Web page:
As the Obama presidency came to a close, many black Americans felt worn out and pessimistic—and confused about why President Obama didn’t appear to feel the same. He’d dealt with an obstructionist Congress, and racial tension came to the forefront of American life during his time in office. The success of Donald Trump’s campaign of bigotry proved that the country wasn’t as far from its racist, bigoted roots as many wanted to believe. Still, Obama clung to an unwavering—some would call it naive—faith that the best American ideals, and the good in people, would prevail.
When Malia Obama was photographed wearing a Pro Era shirt in 2015, the crew’s leader Joey Badass wasn’t known for his political or big-picture social statements. But on his second studio album, All-Amerikkkan Badass, he balances our prevailing despair with some of the focused optimism that his big fan’s father had. Largely eschewing the ’90s boom bap aesthetic that defined his early work for more melody-driven production from like 1-900, Kirk Knight and DJ Khalil, the album is reaching for something big. It’s the first hip-hop State of the Union address in 2017.
Being a black person in America is a horror movie (word to Jordan Peele’s Get Out), and Joey Badass knows that the odds aren’t in his favor. All but a few of the songs here speak about systemic racism in the form of police brutality, mass incarceration, and poverty. The Chronixx-assisted “Babylon” articulates the disgust with near-constant news of black people dying at the hands of police; Joey shifts from his usual lower register to yell at the TV just like many of us have. On “Y U Don’t Love Me? (Miss Amerikkka),” one of the album’s most beautiful songs, he confronts his country almost like you would a fucked up parent, demanding answers for the constant mistreatment and lack of care for black people. Elsewhere he disparages the Commander-In-Orange and talks about how Obama’s tenure didn’t satisfy: “Obama just wasn’t enough, I just need more closure/And Donald Trump is not equipped to take this country over.”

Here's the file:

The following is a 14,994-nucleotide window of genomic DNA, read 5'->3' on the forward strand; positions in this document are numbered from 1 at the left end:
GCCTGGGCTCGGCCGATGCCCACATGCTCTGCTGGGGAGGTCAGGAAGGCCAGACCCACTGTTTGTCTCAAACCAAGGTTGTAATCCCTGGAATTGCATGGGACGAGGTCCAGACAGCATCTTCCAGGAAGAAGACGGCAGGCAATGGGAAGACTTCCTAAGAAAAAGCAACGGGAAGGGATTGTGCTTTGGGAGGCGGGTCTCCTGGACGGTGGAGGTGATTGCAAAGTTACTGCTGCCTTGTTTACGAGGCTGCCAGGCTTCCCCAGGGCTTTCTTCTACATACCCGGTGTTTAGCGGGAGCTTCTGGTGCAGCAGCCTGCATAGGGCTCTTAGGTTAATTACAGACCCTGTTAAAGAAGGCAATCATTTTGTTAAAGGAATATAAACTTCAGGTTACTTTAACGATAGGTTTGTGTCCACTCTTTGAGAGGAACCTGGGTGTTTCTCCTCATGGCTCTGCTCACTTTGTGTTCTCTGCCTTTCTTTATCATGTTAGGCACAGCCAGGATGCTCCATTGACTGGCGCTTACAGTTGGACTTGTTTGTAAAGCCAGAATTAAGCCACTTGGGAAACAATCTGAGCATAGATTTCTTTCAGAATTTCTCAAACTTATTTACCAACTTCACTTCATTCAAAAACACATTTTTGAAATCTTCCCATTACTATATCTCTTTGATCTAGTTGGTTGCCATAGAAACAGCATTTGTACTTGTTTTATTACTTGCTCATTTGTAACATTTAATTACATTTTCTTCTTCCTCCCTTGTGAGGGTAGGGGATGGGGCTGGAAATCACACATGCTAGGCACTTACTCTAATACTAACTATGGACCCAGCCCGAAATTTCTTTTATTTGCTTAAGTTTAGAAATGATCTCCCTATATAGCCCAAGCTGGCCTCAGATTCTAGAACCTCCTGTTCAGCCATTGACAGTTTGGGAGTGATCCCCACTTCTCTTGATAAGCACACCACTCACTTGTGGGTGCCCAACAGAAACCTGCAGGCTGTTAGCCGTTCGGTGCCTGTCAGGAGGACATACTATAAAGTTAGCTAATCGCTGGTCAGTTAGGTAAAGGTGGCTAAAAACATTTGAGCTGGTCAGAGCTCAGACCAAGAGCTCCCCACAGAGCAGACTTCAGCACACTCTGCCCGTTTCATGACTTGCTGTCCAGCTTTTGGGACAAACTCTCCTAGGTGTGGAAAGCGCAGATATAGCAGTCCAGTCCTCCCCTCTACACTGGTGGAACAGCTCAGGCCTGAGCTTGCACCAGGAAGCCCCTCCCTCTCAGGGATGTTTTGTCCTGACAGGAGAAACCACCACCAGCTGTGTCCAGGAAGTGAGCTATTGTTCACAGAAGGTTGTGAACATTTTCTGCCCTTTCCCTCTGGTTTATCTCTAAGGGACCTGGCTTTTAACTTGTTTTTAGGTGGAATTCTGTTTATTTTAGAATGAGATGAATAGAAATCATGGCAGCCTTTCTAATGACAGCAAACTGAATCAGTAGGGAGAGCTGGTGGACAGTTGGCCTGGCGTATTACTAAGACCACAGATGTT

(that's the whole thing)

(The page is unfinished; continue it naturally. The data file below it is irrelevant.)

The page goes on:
But resentment isn’t the only emotion on All-Amerikkkan Badass. He doesn’t sound frozen in anger, just acutely aware of the American condition. But even still, he won’t give up on his relentless pursuit of the American dream, of achieving success and prosperity through determination and hard work—even as a crooked system drops barriers in his path.
Much of the album’s first half is defined by a focused optimism. “Look up in the sky, it’s a bird it’s a plane/No, it’s the young black god, living out his dreams,” he beams on “For My People.” Two tracks later, on “Land of the Free,” he raps, “How many times do I gotta tell you? I’m a man on a mission/Many times I gotta tell you I don’t need no permission.” And on the J. Cole-assisted “Legendary,” he reveals his aspiration to make timeless music: “Always been my mission, never secondary...they gon’ realize eventually, I take it if they don’t give it to me.” He refuses to engage in something like the military (“Sorry America, but I will not be your soldier”), but his emphasis on his personal path to success, and his encouragement that others do the same, feels thoroughly American. “I want you believe not only in me, but have some faith in yourself,” he raps on “Legendary.”
“Devastated,” Joey’s most successful single to date, is one of the few songs that doesn’t directly address racial inequality, and instead focuses on pain and depression more abstractly—but even that song is more about empowerment and working through pain, as opposed to dwelling in it. The pursuit of his American dream even gives new context to more standard fare in unexpected ways. The folksy guitar licks on “Temptation” and pop quality of “Devastated” feel like acts of defiance instead of assimilation.
By giving his pursuit of the American Dream as much attention as his disgust, Joey Badass expresses a kind of rap patriotism, full of powerful contradictions. When he speaks of insurrection on the album closer, “Amerikkkan Idol,” he’s holding America to the promise it made its citizens. Like the title suggests, he sees the prejudice built into the foundation of America but can’t help but be the country’s son all the same.